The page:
Portal:United Kingdom

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Map of the United Kingdom in the British Isles.

The United Kingdom of Great Britain and Northern Ireland (commonly known as the United Kingdom, the UK or Britain) is a sovereign state located off the north-western coast of continental Europe. The country includes the island of Great Britain, the north-eastern part of the island of Ireland and many smaller islands. Northern Ireland is the only part of the UK that shares a land border with another sovereign state—the Republic of Ireland. Apart from this land border the UK is surrounded by the Atlantic Ocean, the North Sea, the English Channel and the Irish Sea.

The United Kingdom is a unitary state governed under a constitutional monarchy and a parliamentary system, with its seat of government in the capital city of London. It is a country in its own right and consists of four countries: England, Northern Ireland, Scotland and Wales. There are three devolved national administrations, each with varying powers, based in Belfast, Cardiff and Edinburgh, the capitals of Northern Ireland, Wales and Scotland respectively. Associated with the UK, but not constitutionally part of it, are three Crown Dependencies. The United Kingdom has fourteen overseas territories. These are remnants of the British Empire which, at its height in 1922, encompassed almost a third of the world's land surface and was the largest empire in history. British influence can still be observed in the language, culture and legal systems of many of its former territories.

The UK is a developed country and has the world's sixth-largest economy by nominal GDP and seventh-largest economy by purchasing power parity. It was the world's first industrialised country and the world's foremost power during the 19th and early 20th centuries. The UK remains a great power with leading economic, cultural, military, scientific and political influence. It is a recognised nuclear weapons state and its military expenditure ranks third or fourth in the world. The UK has been a permanent member of the United Nations Security Council since its first session in 1946; it is also a member of the Commonwealth of Nations, the Council of Europe, the G7, the G8, the G20, NATO, the OECD and the World Trade Organization.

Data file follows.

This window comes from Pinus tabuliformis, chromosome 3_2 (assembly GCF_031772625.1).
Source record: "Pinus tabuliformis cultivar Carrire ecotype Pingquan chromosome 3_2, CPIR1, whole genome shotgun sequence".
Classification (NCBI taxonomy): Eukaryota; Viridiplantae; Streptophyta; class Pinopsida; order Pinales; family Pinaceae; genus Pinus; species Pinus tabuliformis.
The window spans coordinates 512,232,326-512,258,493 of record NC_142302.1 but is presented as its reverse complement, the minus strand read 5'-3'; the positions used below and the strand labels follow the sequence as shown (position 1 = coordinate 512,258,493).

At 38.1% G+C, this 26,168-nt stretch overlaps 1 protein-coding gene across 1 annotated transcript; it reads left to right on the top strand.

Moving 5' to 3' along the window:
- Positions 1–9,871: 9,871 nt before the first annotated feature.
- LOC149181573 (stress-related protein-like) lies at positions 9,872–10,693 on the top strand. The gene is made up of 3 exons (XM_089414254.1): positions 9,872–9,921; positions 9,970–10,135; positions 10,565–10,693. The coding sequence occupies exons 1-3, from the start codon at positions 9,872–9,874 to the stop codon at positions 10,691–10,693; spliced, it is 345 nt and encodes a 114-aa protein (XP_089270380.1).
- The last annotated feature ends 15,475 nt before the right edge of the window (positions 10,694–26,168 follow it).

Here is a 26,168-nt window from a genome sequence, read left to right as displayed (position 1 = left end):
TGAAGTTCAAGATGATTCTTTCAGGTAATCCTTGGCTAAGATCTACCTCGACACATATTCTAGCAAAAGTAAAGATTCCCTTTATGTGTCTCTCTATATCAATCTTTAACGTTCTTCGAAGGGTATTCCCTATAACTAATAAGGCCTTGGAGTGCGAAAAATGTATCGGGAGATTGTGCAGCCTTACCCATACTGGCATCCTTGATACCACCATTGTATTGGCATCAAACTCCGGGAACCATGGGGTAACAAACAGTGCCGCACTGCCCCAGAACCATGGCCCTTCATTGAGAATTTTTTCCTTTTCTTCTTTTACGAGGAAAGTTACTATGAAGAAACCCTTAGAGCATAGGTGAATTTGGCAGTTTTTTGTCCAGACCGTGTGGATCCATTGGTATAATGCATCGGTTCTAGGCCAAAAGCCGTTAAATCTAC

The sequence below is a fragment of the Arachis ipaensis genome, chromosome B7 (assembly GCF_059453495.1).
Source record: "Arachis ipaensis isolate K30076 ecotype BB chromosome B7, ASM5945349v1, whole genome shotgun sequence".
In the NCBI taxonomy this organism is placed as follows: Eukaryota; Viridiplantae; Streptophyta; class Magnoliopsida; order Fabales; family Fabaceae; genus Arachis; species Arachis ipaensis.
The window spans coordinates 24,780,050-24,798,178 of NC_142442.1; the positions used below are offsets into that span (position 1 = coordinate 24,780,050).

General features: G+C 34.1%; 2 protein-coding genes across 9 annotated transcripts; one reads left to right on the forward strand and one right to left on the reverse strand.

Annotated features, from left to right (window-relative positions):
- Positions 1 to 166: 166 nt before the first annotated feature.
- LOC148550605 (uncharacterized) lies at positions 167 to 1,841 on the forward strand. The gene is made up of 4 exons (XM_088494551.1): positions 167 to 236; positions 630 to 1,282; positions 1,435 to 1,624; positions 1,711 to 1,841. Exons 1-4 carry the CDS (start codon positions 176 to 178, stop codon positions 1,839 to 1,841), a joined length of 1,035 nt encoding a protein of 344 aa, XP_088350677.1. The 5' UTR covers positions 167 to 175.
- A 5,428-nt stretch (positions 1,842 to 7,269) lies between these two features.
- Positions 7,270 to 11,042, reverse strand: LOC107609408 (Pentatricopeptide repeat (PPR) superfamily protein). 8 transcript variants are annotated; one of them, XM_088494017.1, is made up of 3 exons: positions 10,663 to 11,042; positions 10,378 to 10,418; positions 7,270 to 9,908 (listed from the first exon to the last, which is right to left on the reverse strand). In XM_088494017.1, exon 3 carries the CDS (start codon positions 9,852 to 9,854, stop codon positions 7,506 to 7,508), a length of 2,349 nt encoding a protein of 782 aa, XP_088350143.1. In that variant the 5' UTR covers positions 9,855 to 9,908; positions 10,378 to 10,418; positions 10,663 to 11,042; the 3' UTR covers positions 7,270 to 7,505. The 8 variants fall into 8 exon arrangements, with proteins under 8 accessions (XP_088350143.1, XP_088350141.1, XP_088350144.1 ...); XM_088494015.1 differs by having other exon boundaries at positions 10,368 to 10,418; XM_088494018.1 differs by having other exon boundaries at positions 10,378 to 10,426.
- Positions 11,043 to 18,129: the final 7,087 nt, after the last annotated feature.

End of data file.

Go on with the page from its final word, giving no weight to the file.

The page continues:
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An Experiment on a Bird in the Air Pump

An Experiment on a Bird in the Air Pump is a 1768 oil-on-canvas painting by Joseph Wright of Derby, part of a series of candlelit scenes that Wright painted during the 1760s. The Air Pump departed from previous painting conventions by depicting a scientific subject in the reverential manner formerly reserved for scenes of historical and religious significance. Wright was intimately involved in depicting the Industrial Revolution and the scientific advances of the Enlightenment, but while his paintings were recognized as something out of the ordinary by his contemporaries, his provincial status and choice of subjects meant the style was never widely imitated. The picture has been owned by the National Gallery since 1863 and is still regarded as a masterpiece of British art. The painting depicts a natural philosopher, a forerunner of the modern scientist, recreating one of Robert Boyle's air pump experiments, in which a bird is deprived of oxygen, before a varied group of onlookers. The group exhibit different reactions, but for most scientific curiosity overcomes concern for the bird. The central figure looks out of the picture as if inviting the viewer's participation in the outcome. (more...)

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David I of Scotland

David I (1083–1153) was a 12th-century ruler who was Prince of the Cumbrians and later King of the Scots. The youngest son of Máel Coluim mac Donnchada and Margaret, David spent most of his childhood in Scotland, but was exiled to England in 1093. At some point, perhaps after 1100, he became a hanger-on at the court of King Henry I and experienced long exposure to Norman and Anglo-French culture. When David's brother Alexander I of Scotland died in 1124, David chose, with the backing of Henry I, to take the Kingdom of Scotland (Alba) for himself. He was forced to engage in warfare against his rival and nephew, Máel Coluim mac Alaxandair. Subduing the latter took David ten years, and involved the destruction of Óengus, Mormaer of Moray. David's victory allowed him to expand his control over more distant regions theoretically part of his Kingdom. After the death of his former patron Henry I, David supported the claims of Henry's daughter and his own niece, the former Empress-consort, Matilda, to the throne of England; in the process, he came into conflict with King Stephen and was able to expand his power in northern England, despite his defeat at the Battle of the Standard in 1138. The term "Davidian Revolution" is used by many scholars to summarise the changes which took place in the Kingdom of Scotland during his reign. (more...)

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Salvage of the Mary Rose in October 1982

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Liverpool Metropolitan Cathedral at dusk (reduced grain), corrected perspective.jpg
Photo credit: Chowells

Liverpool Metropolitan Cathedral of Christ the King (usually shortened to Liverpool Metropolitan Cathedral) is a Roman Catholic cathedral in Liverpool, England. Designed by Sir Frederick Gibberd and consecrated in 1967, it replaced the Pro-Cathedral of St. Nicholas, Copperas Hill. The cathedral stands on the site previously occupied by the Liverpool Workhouse, on Hope Street. Facing it at the opposite end of Hope Street is the Cathedral Church of Christ in Liverpool, the city's Anglican cathedral.

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